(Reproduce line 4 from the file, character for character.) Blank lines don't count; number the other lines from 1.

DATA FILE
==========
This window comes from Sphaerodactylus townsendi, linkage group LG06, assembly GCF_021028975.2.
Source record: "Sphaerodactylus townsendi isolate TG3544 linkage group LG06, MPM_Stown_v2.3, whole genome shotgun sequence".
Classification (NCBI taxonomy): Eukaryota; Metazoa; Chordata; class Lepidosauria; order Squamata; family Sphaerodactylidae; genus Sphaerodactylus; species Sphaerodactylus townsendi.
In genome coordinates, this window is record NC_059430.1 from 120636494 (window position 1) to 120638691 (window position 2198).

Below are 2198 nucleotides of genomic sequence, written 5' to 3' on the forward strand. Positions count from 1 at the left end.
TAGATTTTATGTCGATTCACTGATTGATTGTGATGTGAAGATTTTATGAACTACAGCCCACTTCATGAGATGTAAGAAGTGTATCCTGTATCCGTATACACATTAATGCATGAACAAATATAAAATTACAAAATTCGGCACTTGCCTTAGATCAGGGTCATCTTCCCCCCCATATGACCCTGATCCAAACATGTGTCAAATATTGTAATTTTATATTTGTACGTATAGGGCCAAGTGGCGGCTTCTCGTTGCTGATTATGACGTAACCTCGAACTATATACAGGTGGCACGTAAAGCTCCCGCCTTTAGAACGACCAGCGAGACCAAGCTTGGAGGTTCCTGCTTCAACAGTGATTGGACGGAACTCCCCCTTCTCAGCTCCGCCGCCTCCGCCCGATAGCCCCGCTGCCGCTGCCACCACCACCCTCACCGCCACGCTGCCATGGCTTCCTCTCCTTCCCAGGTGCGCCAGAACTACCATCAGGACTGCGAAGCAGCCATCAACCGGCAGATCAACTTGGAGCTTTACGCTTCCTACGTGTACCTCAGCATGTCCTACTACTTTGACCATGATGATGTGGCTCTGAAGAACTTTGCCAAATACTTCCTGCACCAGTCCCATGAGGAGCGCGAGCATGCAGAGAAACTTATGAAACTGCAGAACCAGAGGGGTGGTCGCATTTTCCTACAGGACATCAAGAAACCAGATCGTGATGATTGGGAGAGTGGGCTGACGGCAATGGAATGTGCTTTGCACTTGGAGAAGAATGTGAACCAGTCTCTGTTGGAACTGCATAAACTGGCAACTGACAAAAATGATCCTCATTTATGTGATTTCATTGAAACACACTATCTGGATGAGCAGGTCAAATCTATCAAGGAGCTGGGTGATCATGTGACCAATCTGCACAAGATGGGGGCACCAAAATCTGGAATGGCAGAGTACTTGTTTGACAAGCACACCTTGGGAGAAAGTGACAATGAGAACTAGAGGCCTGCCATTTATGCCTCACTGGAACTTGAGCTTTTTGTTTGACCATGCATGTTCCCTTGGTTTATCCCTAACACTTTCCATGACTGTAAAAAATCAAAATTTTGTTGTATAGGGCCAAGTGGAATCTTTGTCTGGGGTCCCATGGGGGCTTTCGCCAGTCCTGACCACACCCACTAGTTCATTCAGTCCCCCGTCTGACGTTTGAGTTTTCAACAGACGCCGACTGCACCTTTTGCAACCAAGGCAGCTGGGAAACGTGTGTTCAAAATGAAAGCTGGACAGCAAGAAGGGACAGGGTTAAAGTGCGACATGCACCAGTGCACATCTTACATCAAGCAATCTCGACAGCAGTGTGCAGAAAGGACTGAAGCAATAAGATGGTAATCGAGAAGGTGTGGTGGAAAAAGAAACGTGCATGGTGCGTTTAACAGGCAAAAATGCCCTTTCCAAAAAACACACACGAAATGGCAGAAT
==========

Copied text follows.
In genome coordinates, this window is record NC_059430.1 from 120636494 (window position 1) to 120638691 (window position 2198).